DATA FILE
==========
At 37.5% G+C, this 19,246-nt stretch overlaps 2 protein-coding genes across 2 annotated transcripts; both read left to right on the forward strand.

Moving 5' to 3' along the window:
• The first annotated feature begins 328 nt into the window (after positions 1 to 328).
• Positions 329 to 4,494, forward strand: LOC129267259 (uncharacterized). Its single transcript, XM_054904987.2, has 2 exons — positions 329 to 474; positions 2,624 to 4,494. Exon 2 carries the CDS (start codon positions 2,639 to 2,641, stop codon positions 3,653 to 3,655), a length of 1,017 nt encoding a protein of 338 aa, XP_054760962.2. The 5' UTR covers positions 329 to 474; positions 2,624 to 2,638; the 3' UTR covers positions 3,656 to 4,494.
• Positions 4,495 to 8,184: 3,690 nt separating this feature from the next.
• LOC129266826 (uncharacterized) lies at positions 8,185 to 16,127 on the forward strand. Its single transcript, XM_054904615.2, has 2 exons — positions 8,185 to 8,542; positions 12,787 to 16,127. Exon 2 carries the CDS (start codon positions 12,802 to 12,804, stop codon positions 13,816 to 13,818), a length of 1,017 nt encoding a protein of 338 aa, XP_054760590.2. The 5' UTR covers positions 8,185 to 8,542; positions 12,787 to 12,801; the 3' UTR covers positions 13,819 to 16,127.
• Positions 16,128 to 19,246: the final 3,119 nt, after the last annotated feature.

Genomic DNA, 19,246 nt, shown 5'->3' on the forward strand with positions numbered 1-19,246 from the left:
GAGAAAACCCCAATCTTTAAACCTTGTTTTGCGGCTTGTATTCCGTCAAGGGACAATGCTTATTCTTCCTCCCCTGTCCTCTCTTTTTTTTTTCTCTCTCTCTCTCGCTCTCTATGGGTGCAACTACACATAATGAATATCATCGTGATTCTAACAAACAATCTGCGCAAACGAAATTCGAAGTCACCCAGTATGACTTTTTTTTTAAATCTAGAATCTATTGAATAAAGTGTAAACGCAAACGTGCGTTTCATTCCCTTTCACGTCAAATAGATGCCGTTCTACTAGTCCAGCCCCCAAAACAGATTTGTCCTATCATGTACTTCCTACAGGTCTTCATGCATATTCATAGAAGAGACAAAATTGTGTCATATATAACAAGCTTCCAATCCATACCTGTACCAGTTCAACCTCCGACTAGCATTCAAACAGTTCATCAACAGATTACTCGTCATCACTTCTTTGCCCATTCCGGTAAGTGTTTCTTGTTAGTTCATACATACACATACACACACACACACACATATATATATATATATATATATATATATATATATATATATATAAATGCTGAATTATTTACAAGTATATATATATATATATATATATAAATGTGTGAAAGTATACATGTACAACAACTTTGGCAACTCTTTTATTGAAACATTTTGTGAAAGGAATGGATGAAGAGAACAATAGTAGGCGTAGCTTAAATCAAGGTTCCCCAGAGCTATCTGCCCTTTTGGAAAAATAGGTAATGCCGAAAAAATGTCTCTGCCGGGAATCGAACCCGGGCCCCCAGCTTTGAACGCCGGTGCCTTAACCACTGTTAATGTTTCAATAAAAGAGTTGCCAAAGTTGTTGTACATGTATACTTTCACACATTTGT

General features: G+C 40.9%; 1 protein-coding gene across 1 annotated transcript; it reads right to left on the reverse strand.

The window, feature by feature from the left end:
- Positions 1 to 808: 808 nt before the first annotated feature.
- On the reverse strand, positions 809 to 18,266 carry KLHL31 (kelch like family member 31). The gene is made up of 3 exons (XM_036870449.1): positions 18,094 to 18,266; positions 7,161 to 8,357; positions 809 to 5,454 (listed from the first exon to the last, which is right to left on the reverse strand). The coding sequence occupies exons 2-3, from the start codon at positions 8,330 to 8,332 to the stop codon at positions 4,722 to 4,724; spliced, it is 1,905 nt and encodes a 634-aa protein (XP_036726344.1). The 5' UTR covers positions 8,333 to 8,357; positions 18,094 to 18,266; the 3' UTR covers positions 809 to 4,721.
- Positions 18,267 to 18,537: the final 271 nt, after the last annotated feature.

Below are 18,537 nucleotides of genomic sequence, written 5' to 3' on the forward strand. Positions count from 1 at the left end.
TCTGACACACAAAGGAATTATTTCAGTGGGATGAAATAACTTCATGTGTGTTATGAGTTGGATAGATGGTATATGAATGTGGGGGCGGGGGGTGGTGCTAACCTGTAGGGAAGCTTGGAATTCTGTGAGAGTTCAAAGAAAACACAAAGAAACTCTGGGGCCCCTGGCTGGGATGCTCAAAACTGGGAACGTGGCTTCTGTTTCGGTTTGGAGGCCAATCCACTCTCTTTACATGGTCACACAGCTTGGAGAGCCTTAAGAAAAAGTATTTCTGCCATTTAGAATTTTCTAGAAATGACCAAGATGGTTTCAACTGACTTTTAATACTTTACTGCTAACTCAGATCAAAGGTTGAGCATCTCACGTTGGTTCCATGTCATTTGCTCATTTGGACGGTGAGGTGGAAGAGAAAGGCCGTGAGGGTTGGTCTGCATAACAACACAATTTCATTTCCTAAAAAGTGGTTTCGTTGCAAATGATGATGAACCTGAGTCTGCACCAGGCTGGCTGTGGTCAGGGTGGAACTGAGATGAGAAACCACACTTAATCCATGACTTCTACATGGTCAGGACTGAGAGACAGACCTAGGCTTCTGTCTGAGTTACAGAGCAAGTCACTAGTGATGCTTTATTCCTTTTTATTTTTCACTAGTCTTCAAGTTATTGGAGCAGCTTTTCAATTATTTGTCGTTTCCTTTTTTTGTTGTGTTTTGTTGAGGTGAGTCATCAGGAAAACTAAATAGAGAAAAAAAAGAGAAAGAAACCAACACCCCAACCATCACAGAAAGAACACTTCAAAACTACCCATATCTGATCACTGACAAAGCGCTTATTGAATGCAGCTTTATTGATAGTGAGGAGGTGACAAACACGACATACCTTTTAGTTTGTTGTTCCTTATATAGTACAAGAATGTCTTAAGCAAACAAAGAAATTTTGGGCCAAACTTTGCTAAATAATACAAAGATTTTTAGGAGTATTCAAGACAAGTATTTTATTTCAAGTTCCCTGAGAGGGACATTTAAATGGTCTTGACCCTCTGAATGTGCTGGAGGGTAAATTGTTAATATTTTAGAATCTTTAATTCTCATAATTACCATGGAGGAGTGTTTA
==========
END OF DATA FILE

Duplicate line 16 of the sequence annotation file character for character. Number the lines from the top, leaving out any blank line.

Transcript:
TCTGACACACAAAGGAATTATTTCAGTGGGATGAAATAACTTCATGTGTGTTATGAGTTGGATAGATGGTATATGAATGTGGGGGCGGGGGGTGGTGCTAACCTGTAGGGAAGCTTGGAATTCTGTGAGAGTTCAAAGAAAACACAAAGAAACTCTGGGGCCCCTGGCTGGGATGCTCAAAACTGGGAACGTGGCTTCTGTTTCGGTTTGGAGGCCAATCCACTCTCTTTACATGGTCACACAGCTTGGAGAGCCTTAAGAAAAAGTATTTCTGCCATTTAGAATTTTCTAGAAATGACCAAGATGGTTTCAACTGACTTTTAATACTTTACTGCTAACTCAGATCAAAGGTTGAGCATCTCACGTTGGTTCCATGTCATTTGCTCATTTGGACGGTGAGGTGGAAGAGAAAGGCCGTGAGGGTTGGTCTGCATAACAACACAATTTCATTTCCTAAAAAGTGGTTTCGTTGCAAATGATGATGAACCTGAGTCTGCACCAGGCTGGCTGTGGTCAGGGTGGAACTGAGATGAGAAACCACACTTAATCCATGACTTCTACATGGTCAGGACTGAGAGACAGACCTAGGCTTCTGTCTGAGTTACAGAGCAAGTCACTAGTGATGCTTTATTCCTTTTTATTTTTCACTAGTCTTCAAGTTATTGGAGCAGCTTTTCAATTATTTGTCGTTTCCTTTTTTTGTTGTGTTTTGTTGAGGTGAGTCATCAGGAAAACTAAATAGAGAAAAAAAAGAGAAAGAAACCAACACCCCAACCATCACAGAAAGAACACTTCAAAACTACCCATATCTGATCACTGACAAAGCGCTTATTGAATGCAGCTTTATTGATAGTGAGGAGGTGACAAACACGACATACCTTTTAGTTTGTTGTTCCTTATATAGTACAAGAATGTCTTAAGCAAACAAAGAAATTTTGGGCCAAACTTTGCTAAATAATACAAAGATTTTTAGGAGTATTCAAGACAAGTATTTTATTTCAAGTTCCCTGAGAGGGACATTTAAATGGTCTTGACCCTCTGAATGTGCTGGAGGGTAAATTGTTAATATTTTAGAATCTTTAATTCTCATAATTACCATGGAGGAGTGTTTA